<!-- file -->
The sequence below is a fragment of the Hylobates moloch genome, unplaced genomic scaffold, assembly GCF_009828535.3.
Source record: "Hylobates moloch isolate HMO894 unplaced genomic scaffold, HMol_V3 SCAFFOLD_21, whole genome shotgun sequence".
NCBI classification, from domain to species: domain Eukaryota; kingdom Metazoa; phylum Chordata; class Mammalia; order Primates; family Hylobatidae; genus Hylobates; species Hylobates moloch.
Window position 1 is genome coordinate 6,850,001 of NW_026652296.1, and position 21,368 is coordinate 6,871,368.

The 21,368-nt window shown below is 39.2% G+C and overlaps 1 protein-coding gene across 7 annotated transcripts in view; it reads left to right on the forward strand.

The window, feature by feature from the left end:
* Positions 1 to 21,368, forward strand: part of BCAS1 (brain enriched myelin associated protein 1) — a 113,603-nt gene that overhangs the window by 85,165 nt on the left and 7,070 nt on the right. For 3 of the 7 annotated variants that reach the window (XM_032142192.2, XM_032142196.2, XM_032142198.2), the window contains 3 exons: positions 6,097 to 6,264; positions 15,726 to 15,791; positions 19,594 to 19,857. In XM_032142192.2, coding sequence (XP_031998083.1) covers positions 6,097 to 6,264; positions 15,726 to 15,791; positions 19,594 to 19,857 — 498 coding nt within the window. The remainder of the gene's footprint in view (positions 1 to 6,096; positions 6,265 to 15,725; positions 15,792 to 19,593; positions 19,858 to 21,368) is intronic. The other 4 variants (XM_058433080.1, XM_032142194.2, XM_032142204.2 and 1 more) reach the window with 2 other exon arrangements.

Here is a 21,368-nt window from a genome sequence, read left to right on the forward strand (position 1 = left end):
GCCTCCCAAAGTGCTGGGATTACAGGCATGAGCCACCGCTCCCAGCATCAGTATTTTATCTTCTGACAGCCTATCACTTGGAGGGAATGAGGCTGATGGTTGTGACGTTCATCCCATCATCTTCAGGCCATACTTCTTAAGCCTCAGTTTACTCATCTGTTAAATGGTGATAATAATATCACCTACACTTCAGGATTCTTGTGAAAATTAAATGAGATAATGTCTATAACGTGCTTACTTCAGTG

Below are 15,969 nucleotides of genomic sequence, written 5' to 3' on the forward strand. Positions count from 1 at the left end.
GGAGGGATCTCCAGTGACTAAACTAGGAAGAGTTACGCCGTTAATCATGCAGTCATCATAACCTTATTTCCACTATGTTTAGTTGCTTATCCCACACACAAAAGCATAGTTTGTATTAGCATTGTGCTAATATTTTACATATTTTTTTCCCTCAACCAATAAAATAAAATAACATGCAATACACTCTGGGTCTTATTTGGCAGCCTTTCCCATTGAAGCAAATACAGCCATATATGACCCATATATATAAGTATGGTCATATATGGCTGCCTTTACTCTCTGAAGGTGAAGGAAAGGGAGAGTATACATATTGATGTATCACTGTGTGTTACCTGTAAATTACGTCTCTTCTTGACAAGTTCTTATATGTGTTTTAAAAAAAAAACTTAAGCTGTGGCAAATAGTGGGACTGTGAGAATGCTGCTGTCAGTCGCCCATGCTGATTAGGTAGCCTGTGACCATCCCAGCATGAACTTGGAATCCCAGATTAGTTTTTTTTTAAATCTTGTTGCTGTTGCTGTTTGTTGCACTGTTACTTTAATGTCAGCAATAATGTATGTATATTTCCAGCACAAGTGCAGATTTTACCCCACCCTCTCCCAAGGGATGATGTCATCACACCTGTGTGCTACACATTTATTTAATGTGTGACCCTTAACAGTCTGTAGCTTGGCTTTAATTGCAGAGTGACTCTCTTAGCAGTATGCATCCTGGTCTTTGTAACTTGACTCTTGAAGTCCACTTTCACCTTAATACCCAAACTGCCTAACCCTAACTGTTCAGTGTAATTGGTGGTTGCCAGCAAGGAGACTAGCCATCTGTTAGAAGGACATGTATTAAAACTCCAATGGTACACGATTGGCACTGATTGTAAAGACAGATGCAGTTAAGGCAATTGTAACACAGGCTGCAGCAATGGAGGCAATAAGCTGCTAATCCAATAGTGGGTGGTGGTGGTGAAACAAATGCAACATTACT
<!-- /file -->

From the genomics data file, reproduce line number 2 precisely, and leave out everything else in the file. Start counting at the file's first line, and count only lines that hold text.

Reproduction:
Source record: "Hylobates moloch isolate HMO894 unplaced genomic scaffold, HMol_V3 SCAFFOLD_21, whole genome shotgun sequence".